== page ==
This week in books and resources, Mez McConnell posted a review of Barry Cooper’s book, Can I Really Trust the Bible? that is a must read. Owen Strachan pointed out the strengths and weaknesses of Michael Horton’s new book Ordinary (he was more generous than I would have been). Gene Getz’s Building Up One Another is free for Kindle. WTS Books has John Piper’s Don’t Waste Your Life for $3 a copy. This makes a great giveaway for discipleship. Christian Audio has Who Am I? by Jerry Bridges as a free download. It’s read by Alistair Begg. How can you go wrong? Ligonier is giving away access to the video and audio of their recent conference on The Truth of the Cross. Finally, CBD has Kittel’s famous 10 volume Theological Dictionary of the New Testament for only $99 for this weekend only.
Events in the news and culture were buzzing this week, especially for the Church. Mark Driscoll announced his resignation from Mars Hill Church, despite their recent (mainly) positive review of his recent ministry. The mayor of Houston issued a subpoena for local pastors’ sermons regarding sexual ethics. Russell Moore explain why pastors shouldn’t just hand them over. Albert Mohler explained by the recent Vatican synod on family was a major transformation of Roman Catholicism. The threat of Ebola remained in the new as well, with two cases now appearing in the United States.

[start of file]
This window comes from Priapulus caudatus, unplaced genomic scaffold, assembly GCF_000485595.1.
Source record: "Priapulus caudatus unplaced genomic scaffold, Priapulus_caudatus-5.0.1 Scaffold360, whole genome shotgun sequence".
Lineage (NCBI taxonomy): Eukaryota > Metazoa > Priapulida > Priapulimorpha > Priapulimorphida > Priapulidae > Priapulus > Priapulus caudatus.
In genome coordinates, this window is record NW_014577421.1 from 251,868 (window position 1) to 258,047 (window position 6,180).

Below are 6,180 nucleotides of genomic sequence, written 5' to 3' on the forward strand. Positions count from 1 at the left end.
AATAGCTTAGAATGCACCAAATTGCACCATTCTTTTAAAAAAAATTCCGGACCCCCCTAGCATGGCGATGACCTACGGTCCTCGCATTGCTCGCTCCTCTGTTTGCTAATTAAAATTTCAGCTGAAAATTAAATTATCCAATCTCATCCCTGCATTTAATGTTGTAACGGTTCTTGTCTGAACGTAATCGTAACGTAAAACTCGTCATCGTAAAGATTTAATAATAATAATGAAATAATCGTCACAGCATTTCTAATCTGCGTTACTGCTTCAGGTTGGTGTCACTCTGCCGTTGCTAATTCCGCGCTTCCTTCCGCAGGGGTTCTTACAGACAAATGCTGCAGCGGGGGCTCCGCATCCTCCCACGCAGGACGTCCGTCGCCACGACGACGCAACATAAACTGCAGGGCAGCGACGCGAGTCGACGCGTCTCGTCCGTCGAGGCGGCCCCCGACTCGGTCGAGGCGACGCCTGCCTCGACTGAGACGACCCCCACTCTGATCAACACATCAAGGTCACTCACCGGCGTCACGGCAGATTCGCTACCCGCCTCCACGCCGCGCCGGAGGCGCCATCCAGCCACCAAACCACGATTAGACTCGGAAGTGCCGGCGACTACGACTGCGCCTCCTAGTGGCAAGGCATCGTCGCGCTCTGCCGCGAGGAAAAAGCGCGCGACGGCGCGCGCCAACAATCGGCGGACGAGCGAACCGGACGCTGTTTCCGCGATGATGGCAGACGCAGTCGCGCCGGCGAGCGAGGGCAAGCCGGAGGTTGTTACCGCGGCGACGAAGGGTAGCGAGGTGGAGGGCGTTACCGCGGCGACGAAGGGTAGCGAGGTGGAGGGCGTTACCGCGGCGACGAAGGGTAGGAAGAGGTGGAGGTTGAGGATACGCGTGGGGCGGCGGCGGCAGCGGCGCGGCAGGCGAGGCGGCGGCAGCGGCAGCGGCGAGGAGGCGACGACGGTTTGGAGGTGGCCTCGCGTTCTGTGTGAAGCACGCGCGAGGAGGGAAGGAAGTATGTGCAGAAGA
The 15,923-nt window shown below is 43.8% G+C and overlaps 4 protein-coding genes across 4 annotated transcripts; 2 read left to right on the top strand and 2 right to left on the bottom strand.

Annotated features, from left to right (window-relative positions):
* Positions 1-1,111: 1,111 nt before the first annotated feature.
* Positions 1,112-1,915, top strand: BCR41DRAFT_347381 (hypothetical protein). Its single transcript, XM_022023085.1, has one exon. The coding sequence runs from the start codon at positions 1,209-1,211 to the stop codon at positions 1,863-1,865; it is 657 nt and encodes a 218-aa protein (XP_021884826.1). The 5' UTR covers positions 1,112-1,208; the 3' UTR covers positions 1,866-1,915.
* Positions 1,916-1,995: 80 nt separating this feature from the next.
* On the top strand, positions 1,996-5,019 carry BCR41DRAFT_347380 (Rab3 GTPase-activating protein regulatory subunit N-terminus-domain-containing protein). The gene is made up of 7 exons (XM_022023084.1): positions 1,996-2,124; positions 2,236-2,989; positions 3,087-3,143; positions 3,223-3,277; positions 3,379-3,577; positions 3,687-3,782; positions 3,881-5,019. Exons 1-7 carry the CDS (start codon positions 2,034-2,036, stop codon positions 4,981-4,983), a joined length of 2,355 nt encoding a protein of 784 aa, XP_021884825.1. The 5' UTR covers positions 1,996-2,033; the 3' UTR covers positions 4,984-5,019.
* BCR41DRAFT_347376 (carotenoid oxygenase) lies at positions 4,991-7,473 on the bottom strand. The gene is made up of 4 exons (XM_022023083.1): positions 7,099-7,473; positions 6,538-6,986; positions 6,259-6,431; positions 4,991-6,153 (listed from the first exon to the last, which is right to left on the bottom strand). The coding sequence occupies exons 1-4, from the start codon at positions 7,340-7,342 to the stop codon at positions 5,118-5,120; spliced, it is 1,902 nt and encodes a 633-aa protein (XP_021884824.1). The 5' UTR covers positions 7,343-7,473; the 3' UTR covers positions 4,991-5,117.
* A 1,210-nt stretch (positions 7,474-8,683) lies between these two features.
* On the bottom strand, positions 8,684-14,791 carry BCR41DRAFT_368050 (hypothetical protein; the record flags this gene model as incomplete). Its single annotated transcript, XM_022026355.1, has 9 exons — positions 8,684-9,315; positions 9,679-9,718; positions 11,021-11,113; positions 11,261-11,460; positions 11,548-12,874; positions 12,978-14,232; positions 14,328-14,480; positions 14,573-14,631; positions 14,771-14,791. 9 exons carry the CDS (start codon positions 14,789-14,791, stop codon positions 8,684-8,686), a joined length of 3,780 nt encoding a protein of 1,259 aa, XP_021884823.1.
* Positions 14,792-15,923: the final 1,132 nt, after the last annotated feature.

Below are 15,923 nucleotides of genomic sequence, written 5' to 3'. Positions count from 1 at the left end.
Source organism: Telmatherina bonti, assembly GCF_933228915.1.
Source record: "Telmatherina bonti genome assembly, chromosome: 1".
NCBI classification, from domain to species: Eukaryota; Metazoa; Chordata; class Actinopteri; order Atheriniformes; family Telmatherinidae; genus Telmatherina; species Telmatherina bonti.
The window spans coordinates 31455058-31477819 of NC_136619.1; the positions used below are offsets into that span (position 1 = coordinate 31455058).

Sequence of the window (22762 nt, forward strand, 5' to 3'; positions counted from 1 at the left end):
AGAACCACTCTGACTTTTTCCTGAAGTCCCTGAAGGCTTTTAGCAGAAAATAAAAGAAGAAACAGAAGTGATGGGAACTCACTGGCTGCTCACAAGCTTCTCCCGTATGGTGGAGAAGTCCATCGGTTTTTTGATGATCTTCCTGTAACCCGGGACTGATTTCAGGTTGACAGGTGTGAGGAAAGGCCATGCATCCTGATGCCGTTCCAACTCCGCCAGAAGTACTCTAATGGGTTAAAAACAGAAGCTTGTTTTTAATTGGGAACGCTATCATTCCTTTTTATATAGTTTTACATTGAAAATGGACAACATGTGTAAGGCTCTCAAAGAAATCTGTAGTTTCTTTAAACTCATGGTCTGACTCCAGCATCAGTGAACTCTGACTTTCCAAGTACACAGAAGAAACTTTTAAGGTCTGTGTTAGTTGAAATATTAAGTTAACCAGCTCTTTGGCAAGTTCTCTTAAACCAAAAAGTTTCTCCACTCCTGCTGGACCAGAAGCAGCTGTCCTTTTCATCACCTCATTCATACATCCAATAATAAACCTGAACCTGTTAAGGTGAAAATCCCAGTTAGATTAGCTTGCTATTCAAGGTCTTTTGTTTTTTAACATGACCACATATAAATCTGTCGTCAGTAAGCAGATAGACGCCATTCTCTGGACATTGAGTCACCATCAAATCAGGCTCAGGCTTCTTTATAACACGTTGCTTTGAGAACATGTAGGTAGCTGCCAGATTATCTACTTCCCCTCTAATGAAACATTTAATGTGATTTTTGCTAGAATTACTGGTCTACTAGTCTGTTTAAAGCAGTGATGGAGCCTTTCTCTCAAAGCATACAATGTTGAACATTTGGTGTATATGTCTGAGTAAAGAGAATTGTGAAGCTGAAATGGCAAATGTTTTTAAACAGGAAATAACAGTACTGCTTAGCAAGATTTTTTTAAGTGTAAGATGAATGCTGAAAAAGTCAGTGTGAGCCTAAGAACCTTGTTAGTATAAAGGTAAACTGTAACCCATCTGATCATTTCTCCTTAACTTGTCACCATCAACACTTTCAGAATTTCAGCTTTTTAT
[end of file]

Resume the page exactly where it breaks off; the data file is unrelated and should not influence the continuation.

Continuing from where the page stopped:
In the areas of christian living and theology, Jay Skylar explained what he experienced after ten years of studying Leviticus (and why you should read it more often). Eric Bancroft explained how you can love your neighbor by praying for their church. Erik Raymond was especially helpful this week as he posted on why he makes his children read the Bible and how he explains ISIS to them.
Starting things off with church and ministry, Jason Helopoulos gave us 20 ways to be refreshing to your local church. H.B Charles, Jr. released a new episode of his podcast On Preaching. This one deals with how one can prepare himself to preach. Adrian Reynolds gave pastors a nudge toward praying thoughtfully in public worship. Tim Brister explained what happened to the young, restless, and reformed in the SBC over the last 15 years.